Facebook considers non-English sites

Facebook, the world’s second-biggest social network, is working on translating its website into non-English languages as it prepares for an ambitious overseas expansion, according to people familiar with the company.

The move comes as Facebook is attempting to capitalise on the explosive growth that has led it to emerge as a leading internet property this year. Although rival MySpace remains bigger in the US, Facebook has overtaken MySpace as the most popular social networking site in other English-speaking countries, including Canada and, by some measures, the UK.

Last week, it emerged that Microsoft, the world’s biggest software company, was considering an investment in the site that could value Facebook at as much as $10bn – 10 times the amount that Yahoo, the internet portal, is understood to have offered to buy the site last year.

Facebook’s translation project comes as Mark Zuckerberg, Facebook’s founder and chief executive, attempts to broaden the site’s reach beyond its core audience of US users.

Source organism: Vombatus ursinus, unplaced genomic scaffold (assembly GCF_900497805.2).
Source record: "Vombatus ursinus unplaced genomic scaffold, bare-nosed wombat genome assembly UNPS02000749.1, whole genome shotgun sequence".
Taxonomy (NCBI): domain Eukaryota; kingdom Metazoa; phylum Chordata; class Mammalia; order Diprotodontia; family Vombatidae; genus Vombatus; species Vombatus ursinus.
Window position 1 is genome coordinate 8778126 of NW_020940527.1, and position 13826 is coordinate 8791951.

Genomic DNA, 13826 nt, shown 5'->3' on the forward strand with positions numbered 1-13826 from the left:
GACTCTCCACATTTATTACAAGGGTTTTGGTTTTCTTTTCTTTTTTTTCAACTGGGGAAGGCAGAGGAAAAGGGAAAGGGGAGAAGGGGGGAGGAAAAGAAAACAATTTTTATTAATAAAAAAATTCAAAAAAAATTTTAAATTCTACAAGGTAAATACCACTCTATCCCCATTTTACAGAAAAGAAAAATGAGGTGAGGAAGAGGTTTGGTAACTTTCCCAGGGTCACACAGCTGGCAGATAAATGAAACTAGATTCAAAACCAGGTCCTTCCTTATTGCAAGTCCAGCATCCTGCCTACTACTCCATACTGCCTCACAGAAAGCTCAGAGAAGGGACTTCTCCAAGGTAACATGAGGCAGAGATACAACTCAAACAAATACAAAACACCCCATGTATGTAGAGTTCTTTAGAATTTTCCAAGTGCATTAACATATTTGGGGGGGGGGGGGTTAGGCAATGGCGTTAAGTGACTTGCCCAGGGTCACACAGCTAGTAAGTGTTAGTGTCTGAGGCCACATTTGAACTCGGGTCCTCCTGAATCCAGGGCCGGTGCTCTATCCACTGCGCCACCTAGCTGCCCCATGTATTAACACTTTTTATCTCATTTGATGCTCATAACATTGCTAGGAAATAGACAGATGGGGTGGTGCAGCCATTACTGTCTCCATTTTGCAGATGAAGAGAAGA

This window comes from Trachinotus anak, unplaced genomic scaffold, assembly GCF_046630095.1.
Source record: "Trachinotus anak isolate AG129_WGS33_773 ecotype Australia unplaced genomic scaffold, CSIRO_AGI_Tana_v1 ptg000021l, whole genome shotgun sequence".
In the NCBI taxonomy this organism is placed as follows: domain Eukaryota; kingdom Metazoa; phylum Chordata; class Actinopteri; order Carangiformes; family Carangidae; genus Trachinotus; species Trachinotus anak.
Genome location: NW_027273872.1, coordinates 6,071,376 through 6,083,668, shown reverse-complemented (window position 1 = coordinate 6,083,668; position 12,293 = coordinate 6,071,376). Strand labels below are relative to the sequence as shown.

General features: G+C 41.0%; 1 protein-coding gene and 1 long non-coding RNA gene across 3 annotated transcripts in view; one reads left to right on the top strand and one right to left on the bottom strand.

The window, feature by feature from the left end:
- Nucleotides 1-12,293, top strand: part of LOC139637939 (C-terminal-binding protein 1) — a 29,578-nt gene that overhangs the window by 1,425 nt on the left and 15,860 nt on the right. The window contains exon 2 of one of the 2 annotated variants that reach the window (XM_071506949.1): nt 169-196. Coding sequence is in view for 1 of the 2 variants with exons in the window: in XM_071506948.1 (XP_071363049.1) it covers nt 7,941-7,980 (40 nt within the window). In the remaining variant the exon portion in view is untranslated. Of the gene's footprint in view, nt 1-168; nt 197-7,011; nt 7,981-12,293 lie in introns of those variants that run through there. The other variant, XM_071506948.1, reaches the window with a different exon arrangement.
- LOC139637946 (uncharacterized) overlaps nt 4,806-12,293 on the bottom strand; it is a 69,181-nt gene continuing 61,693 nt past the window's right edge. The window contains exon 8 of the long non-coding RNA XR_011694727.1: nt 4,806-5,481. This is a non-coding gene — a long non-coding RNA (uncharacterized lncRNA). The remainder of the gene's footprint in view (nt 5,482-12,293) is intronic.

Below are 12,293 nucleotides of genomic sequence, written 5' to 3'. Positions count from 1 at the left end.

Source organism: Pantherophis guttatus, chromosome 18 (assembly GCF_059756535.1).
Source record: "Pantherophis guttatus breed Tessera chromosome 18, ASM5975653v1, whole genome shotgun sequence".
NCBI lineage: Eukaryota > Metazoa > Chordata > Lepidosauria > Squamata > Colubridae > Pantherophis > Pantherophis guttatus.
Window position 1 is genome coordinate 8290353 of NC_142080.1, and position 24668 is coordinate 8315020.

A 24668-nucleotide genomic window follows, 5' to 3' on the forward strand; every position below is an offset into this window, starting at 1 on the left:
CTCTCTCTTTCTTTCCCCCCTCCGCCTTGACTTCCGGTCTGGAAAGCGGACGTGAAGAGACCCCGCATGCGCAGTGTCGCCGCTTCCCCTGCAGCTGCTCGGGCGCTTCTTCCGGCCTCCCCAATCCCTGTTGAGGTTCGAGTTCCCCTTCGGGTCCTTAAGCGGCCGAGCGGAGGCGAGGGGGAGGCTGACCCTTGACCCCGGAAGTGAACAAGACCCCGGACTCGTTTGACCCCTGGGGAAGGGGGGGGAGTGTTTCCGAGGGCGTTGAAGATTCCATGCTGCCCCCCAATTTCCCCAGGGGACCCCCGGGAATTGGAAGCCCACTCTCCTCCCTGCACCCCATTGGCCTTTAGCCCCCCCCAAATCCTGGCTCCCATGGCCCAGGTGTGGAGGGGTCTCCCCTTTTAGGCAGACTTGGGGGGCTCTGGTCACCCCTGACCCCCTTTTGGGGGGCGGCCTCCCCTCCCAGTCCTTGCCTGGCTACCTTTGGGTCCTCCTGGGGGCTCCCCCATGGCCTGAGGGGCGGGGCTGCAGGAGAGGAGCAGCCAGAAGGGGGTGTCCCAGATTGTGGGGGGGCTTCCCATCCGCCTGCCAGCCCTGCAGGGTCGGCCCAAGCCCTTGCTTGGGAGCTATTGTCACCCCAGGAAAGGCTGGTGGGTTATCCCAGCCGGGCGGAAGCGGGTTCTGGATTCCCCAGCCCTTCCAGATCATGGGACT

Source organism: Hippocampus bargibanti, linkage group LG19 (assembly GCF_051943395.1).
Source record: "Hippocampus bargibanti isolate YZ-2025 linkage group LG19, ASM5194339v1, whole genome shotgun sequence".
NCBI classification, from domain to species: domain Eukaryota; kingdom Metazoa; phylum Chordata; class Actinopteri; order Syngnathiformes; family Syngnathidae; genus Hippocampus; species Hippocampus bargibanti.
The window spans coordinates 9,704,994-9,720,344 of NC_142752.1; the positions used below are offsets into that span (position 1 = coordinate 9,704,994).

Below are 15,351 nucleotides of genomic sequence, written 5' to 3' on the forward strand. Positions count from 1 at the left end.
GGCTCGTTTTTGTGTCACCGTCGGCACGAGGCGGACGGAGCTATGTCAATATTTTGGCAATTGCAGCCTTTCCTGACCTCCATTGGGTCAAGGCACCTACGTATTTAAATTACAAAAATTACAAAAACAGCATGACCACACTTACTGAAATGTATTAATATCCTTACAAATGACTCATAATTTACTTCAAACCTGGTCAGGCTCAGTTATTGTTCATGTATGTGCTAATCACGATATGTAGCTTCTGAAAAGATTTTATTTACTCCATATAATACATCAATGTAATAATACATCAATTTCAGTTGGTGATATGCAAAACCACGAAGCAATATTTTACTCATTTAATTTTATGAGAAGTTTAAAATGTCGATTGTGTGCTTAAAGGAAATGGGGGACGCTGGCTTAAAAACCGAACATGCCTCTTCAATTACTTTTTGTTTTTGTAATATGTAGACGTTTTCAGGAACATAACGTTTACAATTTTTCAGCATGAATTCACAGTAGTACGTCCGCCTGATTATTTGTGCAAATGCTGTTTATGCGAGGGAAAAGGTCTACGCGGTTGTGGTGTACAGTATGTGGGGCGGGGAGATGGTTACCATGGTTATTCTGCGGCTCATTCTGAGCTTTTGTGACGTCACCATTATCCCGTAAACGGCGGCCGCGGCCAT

“Translation at some level is definitely on our radar. International growth is one of a few things that we are very focused on right now,” Facebook said. It declined to indicate what the timing was of a potential move into non-English language sites.

Facebook, based in California, recently announced it would open an office in London, and is thought to be nearing a decision on its choice for a UK public relations firm. Last month, a team of Facebook executives travelled to London to brief major news outlets on the site and conduct other business.

The number of unique Facebook users in the UK last week surpassed those of MySpace, according to Nielsen/NetRatings, the internet research group. Nielsen said more than 6.5m Britons – 20 per cent of all internet users – visited the Facebook site during August, compared with 6.4m visiting rival MySpace, owned by Rupert Murdoch’s News Corp.

According to comScore, an internet measurement group, MySpace had 61m unique visitors in August in the US, compared with Facebook’s 30m.

In Canada, Facebook had 12m in August versus MySpace’s 4. ComScore measured 9m Facebook visitors in the UK last month, versus MySpace’s 10m.

MySpace has already introduced non-English language sites, and has introduced local features for MySpace in many non-US markets.

Mike Murphy, vice-president of media sales at Facebook, said at a conference in New York last week that the company’s biggest challenge was “global expansion and being able to handle it”.

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